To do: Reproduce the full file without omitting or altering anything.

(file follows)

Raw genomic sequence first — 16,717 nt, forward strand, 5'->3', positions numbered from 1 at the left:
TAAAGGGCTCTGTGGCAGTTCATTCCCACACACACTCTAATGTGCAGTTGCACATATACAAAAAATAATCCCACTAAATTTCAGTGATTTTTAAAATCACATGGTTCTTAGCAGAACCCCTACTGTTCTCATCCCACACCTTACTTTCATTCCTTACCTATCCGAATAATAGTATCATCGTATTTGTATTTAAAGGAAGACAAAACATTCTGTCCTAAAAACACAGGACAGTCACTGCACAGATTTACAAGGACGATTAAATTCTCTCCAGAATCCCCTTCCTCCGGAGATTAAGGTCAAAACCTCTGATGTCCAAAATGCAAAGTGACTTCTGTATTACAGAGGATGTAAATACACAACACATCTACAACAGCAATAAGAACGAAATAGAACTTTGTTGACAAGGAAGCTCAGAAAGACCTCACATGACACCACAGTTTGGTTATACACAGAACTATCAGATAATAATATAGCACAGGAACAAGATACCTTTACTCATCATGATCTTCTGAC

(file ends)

Raw genomic sequence first — 16,717 nt, forward strand, 5'->3', positions numbered from 1 at the left:
TAAAGGGCTCTGTGGCAGTTCATTCCCACACACACTCTAATGTGCAGTTGCACATATACAAAAAATAATCCCACTAAATTTCAGTGATTTTTAAAATCACATGGTTCTTAGCAGAACCCCTACTGTTCTCATCCCACACCTTACTTTCATTCCTTACCTATCCGAATAATAGTATCATCGTATTTGTATTTAAAGGAAGACAAAACATTCTGTCCTAAAAACACAGGACAGTCACTGCACAGATTTACAAGGACGATTAAATTCTCTCCAGAATCCCCTTCCTCCGGAGATTAAGGTCAAAACCTCTGATGTCCAAAATGCAAAGTGACTTCTGTATTACAGAGGATGTAAATACACAACACATCTACAACAGCAATAAGAACGAAATAGAACTTTGTTGACAAGGAAGCTCAGAAAGACCTCACATGACACCACAGTTTGGTTATACACAGAACTATCAGATAATAATATAGCACAGGAACAAGATACCTTTACTCATCATGATCTTCTGAC